If you’ve ever watched a civil court case on television or followed one in the news, you’ve probably heard of money being awarded for “pain and suffering”. You may be wondering how someone arrives at a dollar amount for suffering. This can be one of the most complicated aspects of an injury case. Let’s dig a little deeper:
What Is Pain and Suffering?
Pain and suffering fall into two categories: physical and mental. In most states, these are referred to as “general damages.”
Physical pain refers to not only the injuries you’ve faced to-date, but also the effects you’ll likely be enduring in the future.
Mental pain is often a by-product of the bodily injuries or the trauma of the accident itself. It can include emotional distress, loss of enjoyment, fear, humiliation, anxiety, shock, and grief. If your mental distress is severe, it might lead to depression, lack of energy, anger, sexual dysfunction, issues sleeping, or even post-traumatic stress disorder (PTSD). Again, this also includes pain the claimant will likely feel in the future.
It’s Not Easy to Prove
Whereas you can see damage on a vehicle or the concrete cost of medical bills, ongoing pain and suffering are less obvious to outsiders, making them difficult to express in dollars and cents.
Even if a doctor can list symptoms like inflammation and limited range of motion, it’s not easy for anyone besides you to fully understand how severe your pain is. When we can see the injury, it’s easier for us to recognize how much suffering it is causing.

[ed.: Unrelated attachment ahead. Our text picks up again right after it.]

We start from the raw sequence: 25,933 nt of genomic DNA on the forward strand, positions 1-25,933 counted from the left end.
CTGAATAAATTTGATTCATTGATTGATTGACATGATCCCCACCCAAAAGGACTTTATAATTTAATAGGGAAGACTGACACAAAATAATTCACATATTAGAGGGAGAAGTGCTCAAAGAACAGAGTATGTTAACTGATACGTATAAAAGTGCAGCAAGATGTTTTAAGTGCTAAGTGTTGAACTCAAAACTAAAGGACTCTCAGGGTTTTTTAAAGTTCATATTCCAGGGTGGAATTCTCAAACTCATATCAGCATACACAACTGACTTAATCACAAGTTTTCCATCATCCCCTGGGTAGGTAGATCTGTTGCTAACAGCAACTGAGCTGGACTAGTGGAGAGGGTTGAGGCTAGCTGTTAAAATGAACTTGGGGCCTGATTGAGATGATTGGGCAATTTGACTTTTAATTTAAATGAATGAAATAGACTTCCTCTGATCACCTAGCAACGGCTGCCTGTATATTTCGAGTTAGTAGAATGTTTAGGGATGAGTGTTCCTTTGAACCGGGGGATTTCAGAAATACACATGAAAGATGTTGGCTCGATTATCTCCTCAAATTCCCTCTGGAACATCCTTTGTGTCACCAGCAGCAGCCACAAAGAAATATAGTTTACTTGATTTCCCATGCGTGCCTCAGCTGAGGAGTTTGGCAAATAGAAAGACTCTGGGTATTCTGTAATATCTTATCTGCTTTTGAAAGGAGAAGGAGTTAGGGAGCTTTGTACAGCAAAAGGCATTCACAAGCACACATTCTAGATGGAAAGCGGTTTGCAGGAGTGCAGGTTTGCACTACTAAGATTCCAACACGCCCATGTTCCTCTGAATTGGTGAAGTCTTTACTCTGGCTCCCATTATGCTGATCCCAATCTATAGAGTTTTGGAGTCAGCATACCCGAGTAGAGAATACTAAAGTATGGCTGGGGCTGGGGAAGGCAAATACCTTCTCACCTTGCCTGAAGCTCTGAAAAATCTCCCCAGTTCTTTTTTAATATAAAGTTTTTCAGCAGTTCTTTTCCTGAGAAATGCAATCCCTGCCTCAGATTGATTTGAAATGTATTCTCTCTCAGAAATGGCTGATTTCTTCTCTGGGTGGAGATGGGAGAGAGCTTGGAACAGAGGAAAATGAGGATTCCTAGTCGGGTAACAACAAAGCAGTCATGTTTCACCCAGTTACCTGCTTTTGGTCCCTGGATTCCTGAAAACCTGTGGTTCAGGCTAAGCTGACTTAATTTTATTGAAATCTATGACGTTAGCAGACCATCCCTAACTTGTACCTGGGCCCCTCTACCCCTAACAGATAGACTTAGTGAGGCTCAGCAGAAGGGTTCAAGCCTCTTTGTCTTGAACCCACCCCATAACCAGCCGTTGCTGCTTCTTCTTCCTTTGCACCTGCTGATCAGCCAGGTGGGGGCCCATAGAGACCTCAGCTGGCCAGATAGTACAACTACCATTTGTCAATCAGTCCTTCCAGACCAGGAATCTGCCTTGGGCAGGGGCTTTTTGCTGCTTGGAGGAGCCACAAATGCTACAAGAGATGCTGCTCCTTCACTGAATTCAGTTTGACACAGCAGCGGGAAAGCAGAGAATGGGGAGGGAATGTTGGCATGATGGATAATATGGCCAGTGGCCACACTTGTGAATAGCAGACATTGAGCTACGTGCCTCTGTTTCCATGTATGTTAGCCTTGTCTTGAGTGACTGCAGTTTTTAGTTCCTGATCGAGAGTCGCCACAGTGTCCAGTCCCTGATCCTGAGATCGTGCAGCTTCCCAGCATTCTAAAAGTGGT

So, an injury like a broken bone that requires ongoing treatment, surgery, and even instrumentation like pins and screws is often more obviously painful to an outsider than a soft tissue injury. But anyone who has experienced a sprained ankle knows that although damages do not show up on muscles, ligament, or tendons, the pain is still incredibly severe.
Additionally, because pain and suffering also takes mental distress into account, it can be hard to place a monetary value on your general damages as a whole.
Working with a personal injury lawyer will help you receive the compensation you deserve for the discomfort you are living with.
Your Personal Injury Case and Insurance Companies
Insurance companies handling your case assume that if you did not seek healthcare, you’re likely not suffering from pain. For this reason, it’s important that you seek medical treatment immediately. Even if it’s for a soft tissue injury, your doctor can still provide vital documentation of your pain by taking notes on the suffering you describe to him or her.
The insurance company will review medical records, bills, prescription records, photos of your injury, and documentation from your employer listing any time you were out of work. Be sure to hold onto these types of documents and share them with your personal injury lawyer to guarantee you are awarded appropriate compensation.